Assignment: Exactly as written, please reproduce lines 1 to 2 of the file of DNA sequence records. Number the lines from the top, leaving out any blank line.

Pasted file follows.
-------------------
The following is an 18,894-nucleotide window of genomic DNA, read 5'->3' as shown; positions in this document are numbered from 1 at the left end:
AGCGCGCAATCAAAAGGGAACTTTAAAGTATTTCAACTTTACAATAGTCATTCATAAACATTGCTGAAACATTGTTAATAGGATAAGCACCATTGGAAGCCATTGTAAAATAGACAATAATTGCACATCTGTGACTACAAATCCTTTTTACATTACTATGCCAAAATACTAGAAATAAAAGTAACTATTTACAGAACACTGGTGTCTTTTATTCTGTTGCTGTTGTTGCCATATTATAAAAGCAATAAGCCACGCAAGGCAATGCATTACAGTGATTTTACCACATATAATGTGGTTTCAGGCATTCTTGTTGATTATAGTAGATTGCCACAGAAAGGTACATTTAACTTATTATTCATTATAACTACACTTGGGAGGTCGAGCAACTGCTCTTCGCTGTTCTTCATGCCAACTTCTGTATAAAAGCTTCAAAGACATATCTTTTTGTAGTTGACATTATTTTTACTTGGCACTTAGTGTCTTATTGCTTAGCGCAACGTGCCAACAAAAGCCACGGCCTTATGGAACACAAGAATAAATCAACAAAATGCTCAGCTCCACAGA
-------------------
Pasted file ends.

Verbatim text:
The following is an 18,894-nucleotide window of genomic DNA, read 5'->3' as shown; positions in this document are numbered from 1 at the left end:
AGCGCGCAATCAAAAGGGAACTTTAAAGTATTTCAACTTTACAATAGTCATTCATAAACATTGCTGAAACATTGTTAATAGGATAAGCACCATTGGAAGCCATTGTAAAATAGACAATAATTGCACATCTGTGACTACAAATCCTTTTTACATTACTATGCCAAAATACTAGAAATAAAAGTAACTATTTACAGAACACTGGTGTCTTTTATTCTGTTGCTGTTGTTGCCATATTATAAAAGCAATAAGCCACGCAAGGCAATGCATTACAGTGATTTTACCACATATAATGTGGTTTCAGGCATTCTTGTTGATTATAGTAGATTGCCACAGAAAGGTACATTTAACTTATTATTCATTATAACTACACTTGGGAGGTCGAGCAACTGCTCTTCGCTGTTCTTCATGCCAACTTCTGTATAAAAGCTTCAAAGACATATCTTTTTGTAGTTGACATTATTTTTACTTGGCACTTAGTGTCTTATTGCTTAGCGCAACGTGCCAACAAAAGCCACGGCCTTATGGAACACAAGAATAAATCAACAAAATGCTCAGCTCCACAGA